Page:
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Some Upstate legislators, such as Rep. Tommy Stringer of Greer, are hoping to follow the federal lead and pass a broader tax reform at the state level. Time will tell whether the General Assembly has the appetite to tackle that in 2018.
tions. Under the new bill, these limitations are waived for five years and are open to all businesses. • The legislation imposes new restrictions on the ability of large businesses to deduct net interest. However, businesses with gross receipts of less than $25 million may still deduct interest expenses. • The corporate alternative minimum tax was repealed. • Congress made the first cut in alcohol excise taxes since the Civil War. • There are a number of technical changes to items such as bonus depreciation, research expenses, partnership rules, S-corp conversions, and the like.
What happens next? The IRS will change withholding tables as early as February, and nearly every employee should see an increase in take-home pay. Some of the more obscure and technical provisions of the legislation will probably need Treasury Department guidance or rules, which would take months. The South Carolina General Assembly convenes Jan. 9, and the Department of Revenue will need to confer with budget writers to see how state tax law may need to be tweaked to conform to the new federal rules. Some Upstate legislators, such as Rep. Tommy Stringer of Greer, are hoping to follow the federal lead and pass a broader tax reform at the state level. Time will tell whether the General Assembly has the appetite to tackle that in 2018. As I wrote at the beginning: The most important next step is to talk to your tax professional and find out what your strategy should be … and bring along a nice gift.
NEWS AND TIPS FOR YOUR PERSONAL BOTTOM LINE
| YOUR MONEY
Dollars and Sense The state of wealth management after tax reform By WES BOYCE vice president, Nachman Norwood and Parrott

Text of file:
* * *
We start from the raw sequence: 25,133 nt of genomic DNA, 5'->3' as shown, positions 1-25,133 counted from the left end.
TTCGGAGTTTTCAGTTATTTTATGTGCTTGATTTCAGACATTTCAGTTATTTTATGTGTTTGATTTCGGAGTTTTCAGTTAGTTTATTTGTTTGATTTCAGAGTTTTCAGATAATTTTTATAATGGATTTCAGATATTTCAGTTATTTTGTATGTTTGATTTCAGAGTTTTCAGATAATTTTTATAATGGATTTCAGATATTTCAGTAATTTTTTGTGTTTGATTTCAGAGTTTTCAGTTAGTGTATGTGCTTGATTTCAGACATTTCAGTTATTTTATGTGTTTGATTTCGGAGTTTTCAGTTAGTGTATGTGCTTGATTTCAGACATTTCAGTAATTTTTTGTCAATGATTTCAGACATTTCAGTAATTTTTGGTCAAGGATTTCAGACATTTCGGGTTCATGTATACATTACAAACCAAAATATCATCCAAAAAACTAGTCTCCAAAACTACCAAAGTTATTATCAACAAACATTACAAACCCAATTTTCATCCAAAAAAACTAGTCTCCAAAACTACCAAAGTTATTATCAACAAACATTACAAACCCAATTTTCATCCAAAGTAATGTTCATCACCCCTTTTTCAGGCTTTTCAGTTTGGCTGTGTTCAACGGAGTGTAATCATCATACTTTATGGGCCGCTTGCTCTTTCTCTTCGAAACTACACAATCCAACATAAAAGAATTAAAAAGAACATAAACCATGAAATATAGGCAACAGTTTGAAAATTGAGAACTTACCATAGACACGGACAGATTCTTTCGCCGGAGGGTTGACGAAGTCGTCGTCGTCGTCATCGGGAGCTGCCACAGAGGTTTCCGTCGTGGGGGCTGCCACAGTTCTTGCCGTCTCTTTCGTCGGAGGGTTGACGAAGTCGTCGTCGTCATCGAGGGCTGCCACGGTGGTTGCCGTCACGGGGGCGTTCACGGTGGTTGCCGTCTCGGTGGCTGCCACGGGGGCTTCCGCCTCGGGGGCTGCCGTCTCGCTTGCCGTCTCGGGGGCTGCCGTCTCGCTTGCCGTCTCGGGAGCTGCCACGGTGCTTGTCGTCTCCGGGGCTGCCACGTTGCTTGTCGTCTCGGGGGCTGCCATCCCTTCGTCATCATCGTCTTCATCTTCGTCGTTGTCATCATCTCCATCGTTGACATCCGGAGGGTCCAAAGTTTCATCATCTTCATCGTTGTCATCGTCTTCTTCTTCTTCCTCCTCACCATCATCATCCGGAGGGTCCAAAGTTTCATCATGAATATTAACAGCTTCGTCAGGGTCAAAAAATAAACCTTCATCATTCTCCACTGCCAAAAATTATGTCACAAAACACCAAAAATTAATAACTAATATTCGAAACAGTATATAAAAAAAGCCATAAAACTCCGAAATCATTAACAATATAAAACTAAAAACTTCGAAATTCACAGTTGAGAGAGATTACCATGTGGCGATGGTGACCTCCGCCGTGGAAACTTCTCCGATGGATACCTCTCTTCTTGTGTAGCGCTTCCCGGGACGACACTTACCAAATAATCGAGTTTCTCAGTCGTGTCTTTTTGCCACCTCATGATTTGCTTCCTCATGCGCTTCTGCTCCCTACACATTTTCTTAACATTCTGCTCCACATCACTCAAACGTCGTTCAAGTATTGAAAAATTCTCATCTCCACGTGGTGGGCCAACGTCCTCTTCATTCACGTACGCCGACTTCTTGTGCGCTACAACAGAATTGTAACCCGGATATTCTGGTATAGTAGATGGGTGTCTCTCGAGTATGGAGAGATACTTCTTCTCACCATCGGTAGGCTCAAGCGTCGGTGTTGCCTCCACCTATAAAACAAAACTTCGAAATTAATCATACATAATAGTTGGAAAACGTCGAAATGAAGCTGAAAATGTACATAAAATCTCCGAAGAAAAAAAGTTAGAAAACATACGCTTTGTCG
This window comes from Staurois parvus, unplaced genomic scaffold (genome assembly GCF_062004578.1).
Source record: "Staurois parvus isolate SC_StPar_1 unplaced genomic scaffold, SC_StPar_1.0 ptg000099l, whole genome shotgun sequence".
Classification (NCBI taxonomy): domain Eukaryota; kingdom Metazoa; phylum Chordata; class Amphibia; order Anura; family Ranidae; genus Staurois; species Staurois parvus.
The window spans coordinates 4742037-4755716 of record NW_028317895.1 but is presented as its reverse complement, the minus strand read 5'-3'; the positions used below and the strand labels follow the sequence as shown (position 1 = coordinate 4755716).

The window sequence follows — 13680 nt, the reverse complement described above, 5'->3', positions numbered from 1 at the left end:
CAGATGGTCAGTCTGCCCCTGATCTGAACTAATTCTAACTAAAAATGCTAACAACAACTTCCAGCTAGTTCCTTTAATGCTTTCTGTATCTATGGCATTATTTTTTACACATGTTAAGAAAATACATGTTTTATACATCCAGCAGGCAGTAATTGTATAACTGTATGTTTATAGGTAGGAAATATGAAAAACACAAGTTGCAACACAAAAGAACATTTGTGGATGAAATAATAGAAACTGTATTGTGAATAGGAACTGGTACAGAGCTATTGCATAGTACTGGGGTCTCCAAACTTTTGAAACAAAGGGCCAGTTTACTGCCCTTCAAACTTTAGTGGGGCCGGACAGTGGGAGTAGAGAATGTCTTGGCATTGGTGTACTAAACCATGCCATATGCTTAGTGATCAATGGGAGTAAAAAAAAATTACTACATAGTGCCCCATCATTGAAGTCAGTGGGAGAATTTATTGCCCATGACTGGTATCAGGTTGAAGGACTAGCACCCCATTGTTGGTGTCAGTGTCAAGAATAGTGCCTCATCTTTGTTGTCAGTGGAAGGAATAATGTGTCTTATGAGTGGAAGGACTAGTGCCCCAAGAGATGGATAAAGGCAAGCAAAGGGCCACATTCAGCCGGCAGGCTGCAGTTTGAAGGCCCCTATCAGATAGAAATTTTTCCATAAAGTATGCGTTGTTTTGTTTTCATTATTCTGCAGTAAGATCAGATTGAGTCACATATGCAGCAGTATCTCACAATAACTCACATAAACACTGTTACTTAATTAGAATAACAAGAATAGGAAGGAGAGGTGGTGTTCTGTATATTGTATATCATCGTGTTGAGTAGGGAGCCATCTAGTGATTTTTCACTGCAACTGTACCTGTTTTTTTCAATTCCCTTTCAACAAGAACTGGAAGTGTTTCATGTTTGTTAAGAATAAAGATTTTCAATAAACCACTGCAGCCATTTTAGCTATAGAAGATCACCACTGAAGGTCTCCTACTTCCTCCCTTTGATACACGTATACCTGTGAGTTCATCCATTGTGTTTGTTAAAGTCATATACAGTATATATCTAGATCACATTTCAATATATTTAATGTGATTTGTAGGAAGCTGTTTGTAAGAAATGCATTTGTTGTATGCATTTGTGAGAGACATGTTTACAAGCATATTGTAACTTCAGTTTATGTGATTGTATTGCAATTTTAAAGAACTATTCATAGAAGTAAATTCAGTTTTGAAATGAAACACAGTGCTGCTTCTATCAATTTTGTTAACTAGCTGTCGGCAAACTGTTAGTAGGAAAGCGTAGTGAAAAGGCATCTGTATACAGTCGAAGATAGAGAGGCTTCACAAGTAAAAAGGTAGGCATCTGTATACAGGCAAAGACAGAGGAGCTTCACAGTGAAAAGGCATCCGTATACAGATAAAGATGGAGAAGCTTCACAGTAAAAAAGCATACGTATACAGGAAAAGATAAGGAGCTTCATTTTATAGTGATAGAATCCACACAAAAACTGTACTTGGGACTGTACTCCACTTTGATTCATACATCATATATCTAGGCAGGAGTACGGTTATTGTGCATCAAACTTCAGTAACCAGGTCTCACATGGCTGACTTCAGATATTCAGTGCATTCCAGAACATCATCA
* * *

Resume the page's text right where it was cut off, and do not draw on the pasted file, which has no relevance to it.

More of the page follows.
Chances are, you have heard about the recently signed tax bill, commonly referred to as the Tax Cuts and Jobs Act, which was passed by Congress Dec. 20 and signed into law by President Donald Trump on Dec. 22. This act represents the most substantial change of the federal tax code in more than three decades and comes with a significant $1.5 trillion tax cut. From corporate America to high-net-worth individuals to the middle class and beyond — this act affects all parties. So, what does this mean for you? Lower tax rates and brackets According to the Thomson Reuters Checkpoint Special Study on Individual Tax Changes, the act reduces tax rates and adjusts income brackets for most taxpayers, including individual filers and married couples filing jointly. The number of individual tax brackets remains at seven, and almost all seven received cuts, meaning many of the current rates, from 10 percent for the lowest bracket to 39.6 percent for the highest earners, will change. The number of estate and trust brackets decreased from five to four, each with slightly lower rates. These adjustments became effective Jan. 1. These changes do not affect the special tax rates or brackets for long-term capital gains and qualified dividends as it applies from 2018 to 2025. Changes to standard deductions and personal exemptions The new act nearly doubles the standard income tax deduction for individuals and married couples filing jointly. For single taxpayers, the standard income tax deduction was $6,350 and is now $12,000; it went up to $24,000 from $12,700 for married couples filing jointly. However, these increases will not take place when you file 2017 taxes in 2018. They won’t kick in until you file in 2019, so don’t budget around that big tax refund just yet. Additionally, personal exemptions are eliminated for 2018 through 2025, but at the same time, the child tax credit will be increased to $2,000 from $1,000 per qualifying child with a $500 credit for qualifying dependents.